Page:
This is the first installment of a new series, featuring those behind the scenes who are an integral part to the NASCAR K&N Pro Series.
From officials to drivers, crew chiefs to crew members and everyone in between, the K&N Pro Series has some busy, hardworking people traveling with the circuit week to week.
Count Adria Almager among them.
The 39-year-old Wakarusa, Indiana, native works in both the K&N Pro Series East and West. She serves as the media producer for on the East coast (facilitating autograph sessions, pre and post race coverage) and on the technical side, helping with inspection and on pit road on the West coast.
“I like to joke and say I’m a glorified babysitter for the drivers,” she said with a laugh.
Almager has been working as a NASCAR official for a decade, but has never had to go back and forth between the two series and roles like she has in 2019.
“I had to remind myself at the beginning of the year,” Almager told NASCAR.com. “Because last year I don’t think I did any tech. Going to the West side and doing more of that, I had to refresh myself on rules and everything. But I like it because it gives me more to do. I’m not doing just one thing. I get to enjoy the tech and media side, and I love both. It’s a very happy place for me.”
Almager’s journey into the racing world began relatively late. After moving to North Carolina in November of 2007 in her mid 20s, she began interning at Cherokee Speedway, a dirt track in Gaffney, South Carolina, in 2008.
“My family is not from a racing background at all,” she said. “Zero racing at all. I didn’t even start getting into racing until around 2003 when a friend of mine took me to Bristol. If you’ve never been to a race, Bristol’s probably the best one to go to. I got into it then.”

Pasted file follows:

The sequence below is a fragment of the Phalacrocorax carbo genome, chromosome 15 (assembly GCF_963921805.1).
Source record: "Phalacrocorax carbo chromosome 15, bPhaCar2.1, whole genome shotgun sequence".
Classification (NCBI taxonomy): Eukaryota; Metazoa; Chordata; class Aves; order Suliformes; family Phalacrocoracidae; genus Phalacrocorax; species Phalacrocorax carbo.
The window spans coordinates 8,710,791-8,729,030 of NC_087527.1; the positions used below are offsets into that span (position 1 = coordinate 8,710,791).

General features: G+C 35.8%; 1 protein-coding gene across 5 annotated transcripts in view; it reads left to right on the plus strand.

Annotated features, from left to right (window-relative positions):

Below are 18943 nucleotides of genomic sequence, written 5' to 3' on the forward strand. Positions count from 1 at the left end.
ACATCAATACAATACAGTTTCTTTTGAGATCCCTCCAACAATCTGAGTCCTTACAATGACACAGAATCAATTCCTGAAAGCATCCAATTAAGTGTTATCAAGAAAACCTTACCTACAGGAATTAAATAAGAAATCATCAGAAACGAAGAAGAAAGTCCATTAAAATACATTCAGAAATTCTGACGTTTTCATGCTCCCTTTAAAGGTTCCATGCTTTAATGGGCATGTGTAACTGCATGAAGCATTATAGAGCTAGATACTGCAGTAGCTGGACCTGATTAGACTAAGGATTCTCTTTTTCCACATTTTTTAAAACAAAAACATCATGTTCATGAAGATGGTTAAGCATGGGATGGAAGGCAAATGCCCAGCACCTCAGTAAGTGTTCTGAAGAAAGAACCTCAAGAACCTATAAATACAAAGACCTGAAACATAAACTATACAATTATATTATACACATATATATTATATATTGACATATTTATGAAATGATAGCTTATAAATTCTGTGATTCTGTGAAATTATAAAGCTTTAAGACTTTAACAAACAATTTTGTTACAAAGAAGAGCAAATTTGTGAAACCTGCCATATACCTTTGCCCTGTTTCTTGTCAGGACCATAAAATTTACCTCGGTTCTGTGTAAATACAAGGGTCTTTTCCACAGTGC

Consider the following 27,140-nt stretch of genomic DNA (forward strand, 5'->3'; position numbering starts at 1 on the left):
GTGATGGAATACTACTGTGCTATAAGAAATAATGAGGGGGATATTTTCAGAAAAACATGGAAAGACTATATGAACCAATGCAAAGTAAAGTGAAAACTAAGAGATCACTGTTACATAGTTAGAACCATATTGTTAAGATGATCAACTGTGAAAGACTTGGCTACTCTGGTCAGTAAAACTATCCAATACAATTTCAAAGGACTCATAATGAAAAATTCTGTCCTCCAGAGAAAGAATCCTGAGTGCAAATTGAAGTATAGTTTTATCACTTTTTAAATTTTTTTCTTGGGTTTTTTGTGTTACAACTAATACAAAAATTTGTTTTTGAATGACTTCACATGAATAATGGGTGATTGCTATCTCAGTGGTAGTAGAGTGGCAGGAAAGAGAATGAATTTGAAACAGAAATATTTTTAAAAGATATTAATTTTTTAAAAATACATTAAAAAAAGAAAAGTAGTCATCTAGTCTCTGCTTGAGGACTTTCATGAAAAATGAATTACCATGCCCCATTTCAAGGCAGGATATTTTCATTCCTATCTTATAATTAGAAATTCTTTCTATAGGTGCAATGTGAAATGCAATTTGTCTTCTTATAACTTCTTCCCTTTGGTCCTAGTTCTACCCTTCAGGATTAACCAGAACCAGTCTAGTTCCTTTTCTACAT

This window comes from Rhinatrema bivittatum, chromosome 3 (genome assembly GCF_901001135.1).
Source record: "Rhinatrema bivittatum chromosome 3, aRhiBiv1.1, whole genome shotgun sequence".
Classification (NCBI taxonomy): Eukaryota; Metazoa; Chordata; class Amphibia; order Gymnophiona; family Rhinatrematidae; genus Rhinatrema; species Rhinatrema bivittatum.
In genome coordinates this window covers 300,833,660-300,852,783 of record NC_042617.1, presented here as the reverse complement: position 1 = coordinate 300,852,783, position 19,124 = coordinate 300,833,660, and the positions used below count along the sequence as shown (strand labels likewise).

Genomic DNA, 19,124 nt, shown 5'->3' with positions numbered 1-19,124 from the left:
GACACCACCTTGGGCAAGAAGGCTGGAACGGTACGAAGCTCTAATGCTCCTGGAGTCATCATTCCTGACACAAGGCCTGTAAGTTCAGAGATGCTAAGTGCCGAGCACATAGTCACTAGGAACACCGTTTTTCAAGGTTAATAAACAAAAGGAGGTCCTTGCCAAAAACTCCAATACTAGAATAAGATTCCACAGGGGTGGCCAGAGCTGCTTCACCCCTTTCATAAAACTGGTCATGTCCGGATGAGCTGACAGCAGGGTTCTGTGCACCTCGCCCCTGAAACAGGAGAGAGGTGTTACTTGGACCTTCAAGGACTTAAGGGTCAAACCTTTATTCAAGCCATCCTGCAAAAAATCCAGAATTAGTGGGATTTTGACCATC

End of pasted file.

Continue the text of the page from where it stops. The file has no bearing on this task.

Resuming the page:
Almager recalled growing up helping her family on the farm. Her parents also worked in the RV business, where she also spent some time in her early 20s.
So why the choice to go from that to racing?
“I think it was like a 20s midlife crisis of ‘what do I want to do with my life?’ ” she joked. “I always liked working on cars, so I started researching colleges and came across the NASCAR Technical Institute. And I’m like ‘wow, it’d be really fun to travel and work on cars,’ and that’s when I was like ‘oh, I should work for NASCAR.’”
Once that was resolved, she set her sights on scoring a job with the company. Originally, she wanted to be a fabricator, but cited the lack of job security with race teams as the deciding factor to not pursue that route.
However, she was determined to work in the sport. “One thing led to another,” and she started her career as a NASCAR race official in 2009.
Being around the series for 10 years, Almager has seen her fair share of drivers come through both coasts. From the likes of Kyle Larson, Bubba Wallace, Ryan Blaney and Chase Elliott to Dylan Kwasnewski, Todd Gillland, Tyler Ankrum as well as current drivers like Hailie Deegan, Ruben Garcia Jr. and Derek Kraus, she’s developed strong bonds with the drivers, old and young.
Seeing them move up the NASCAR ladder to the Gander Outdoors Truck Series, Xfinity Series and Monster Energy Cup Series brings her great joy and satisfaction, calling herself “almost like a mother.”
“It’s like seeing your kid go off to college, graduate and get their dream job,” she said. “It’s awesome to see. I know our series isn’t 100 percent development (drivers), but it’s cool to see these kids come in, work their butts off — and team members, I know some that have gone to Cup and got their dream jobs — I’m so happy to see that and so happy for them, especially when they win in the big series. I don’t want to just pull for K&Ners, but it’s hard not to.”
Almager iss ready to get back after it in New Hampshire, Iowa, Watkins Glen and then Michigan, where she’ll be working with the Cup Series for the first time in a few years.
“When I first started I wanted to move up to Cup, but I’m really happy where I’m at,” Almager reflected. “Our group, we’ve become such a family. I love them the way I love my family.”